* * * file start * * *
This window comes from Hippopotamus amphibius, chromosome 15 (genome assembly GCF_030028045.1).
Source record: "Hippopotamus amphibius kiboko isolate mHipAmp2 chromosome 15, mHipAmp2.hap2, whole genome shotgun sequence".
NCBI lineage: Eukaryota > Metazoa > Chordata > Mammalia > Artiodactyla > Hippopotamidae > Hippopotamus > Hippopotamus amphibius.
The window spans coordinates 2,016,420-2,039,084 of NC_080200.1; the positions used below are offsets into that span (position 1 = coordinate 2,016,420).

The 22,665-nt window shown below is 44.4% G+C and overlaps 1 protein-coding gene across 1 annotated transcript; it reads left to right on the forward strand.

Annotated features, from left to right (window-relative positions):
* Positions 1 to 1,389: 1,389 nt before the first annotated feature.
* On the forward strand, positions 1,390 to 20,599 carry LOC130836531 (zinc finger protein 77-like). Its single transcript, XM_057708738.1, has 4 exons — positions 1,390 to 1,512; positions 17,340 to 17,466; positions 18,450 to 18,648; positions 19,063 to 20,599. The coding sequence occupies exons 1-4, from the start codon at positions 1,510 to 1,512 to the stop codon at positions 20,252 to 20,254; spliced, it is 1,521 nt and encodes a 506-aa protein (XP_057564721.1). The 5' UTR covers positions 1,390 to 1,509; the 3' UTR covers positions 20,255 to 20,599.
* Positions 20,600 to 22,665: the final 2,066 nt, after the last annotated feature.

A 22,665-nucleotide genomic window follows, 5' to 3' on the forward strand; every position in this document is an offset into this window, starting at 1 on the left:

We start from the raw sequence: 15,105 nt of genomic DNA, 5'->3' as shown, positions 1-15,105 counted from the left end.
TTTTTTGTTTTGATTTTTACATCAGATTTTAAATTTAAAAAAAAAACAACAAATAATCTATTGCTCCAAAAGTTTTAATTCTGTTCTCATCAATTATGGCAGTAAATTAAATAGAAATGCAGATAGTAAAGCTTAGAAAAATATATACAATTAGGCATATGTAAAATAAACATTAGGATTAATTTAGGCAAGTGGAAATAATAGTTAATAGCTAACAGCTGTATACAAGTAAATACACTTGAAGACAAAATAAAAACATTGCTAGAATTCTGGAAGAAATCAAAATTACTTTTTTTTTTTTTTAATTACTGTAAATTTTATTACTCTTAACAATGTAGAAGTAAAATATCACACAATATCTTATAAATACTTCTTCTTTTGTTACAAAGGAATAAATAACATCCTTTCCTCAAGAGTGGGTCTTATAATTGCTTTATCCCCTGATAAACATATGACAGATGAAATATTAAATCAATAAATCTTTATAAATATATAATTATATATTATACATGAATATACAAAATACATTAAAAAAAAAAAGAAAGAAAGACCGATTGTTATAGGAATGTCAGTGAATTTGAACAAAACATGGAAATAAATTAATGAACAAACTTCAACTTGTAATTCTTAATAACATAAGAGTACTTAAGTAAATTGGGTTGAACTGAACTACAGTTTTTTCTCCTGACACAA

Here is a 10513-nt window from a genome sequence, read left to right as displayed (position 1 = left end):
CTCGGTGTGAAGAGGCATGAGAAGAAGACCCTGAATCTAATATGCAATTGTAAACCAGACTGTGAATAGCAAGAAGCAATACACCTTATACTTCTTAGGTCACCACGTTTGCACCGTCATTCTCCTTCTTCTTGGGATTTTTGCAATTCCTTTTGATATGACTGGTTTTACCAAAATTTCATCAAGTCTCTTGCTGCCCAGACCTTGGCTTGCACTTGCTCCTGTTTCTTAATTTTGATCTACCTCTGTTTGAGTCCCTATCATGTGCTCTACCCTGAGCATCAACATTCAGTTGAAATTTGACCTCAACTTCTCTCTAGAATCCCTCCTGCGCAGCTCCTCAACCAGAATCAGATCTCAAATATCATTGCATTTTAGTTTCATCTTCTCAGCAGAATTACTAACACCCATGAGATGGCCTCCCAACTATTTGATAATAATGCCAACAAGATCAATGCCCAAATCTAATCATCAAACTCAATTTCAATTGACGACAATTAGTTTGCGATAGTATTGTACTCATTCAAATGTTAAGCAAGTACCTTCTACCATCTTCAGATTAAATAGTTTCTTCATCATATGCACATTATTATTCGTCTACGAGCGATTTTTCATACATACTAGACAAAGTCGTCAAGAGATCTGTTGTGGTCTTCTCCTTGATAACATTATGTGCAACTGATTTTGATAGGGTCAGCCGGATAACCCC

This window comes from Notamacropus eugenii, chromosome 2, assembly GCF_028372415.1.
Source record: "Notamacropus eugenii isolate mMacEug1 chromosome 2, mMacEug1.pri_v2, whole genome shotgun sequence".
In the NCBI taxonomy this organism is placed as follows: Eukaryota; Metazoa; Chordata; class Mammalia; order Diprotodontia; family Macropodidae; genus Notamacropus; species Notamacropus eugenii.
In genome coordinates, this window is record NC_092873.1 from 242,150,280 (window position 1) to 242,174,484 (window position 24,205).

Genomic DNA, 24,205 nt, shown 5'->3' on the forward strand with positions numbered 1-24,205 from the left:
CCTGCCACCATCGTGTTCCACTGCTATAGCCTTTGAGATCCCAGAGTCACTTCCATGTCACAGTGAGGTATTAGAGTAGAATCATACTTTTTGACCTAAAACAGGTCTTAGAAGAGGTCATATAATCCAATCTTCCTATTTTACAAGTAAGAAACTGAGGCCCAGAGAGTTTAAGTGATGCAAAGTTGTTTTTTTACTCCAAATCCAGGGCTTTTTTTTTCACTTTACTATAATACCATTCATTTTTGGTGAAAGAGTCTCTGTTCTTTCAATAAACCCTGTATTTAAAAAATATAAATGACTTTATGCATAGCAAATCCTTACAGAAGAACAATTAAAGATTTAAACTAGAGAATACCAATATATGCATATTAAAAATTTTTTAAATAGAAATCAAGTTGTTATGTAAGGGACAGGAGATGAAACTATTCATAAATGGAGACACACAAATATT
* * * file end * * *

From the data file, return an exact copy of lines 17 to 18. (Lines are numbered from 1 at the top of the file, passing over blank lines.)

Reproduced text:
In the NCBI taxonomy this organism is placed as follows: Eukaryota; Metazoa; Chordata; class Mammalia; order Diprotodontia; family Macropodidae; genus Notamacropus; species Notamacropus eugenii.
In genome coordinates, this window is record NC_092873.1 from 242,150,280 (window position 1) to 242,174,484 (window position 24,205).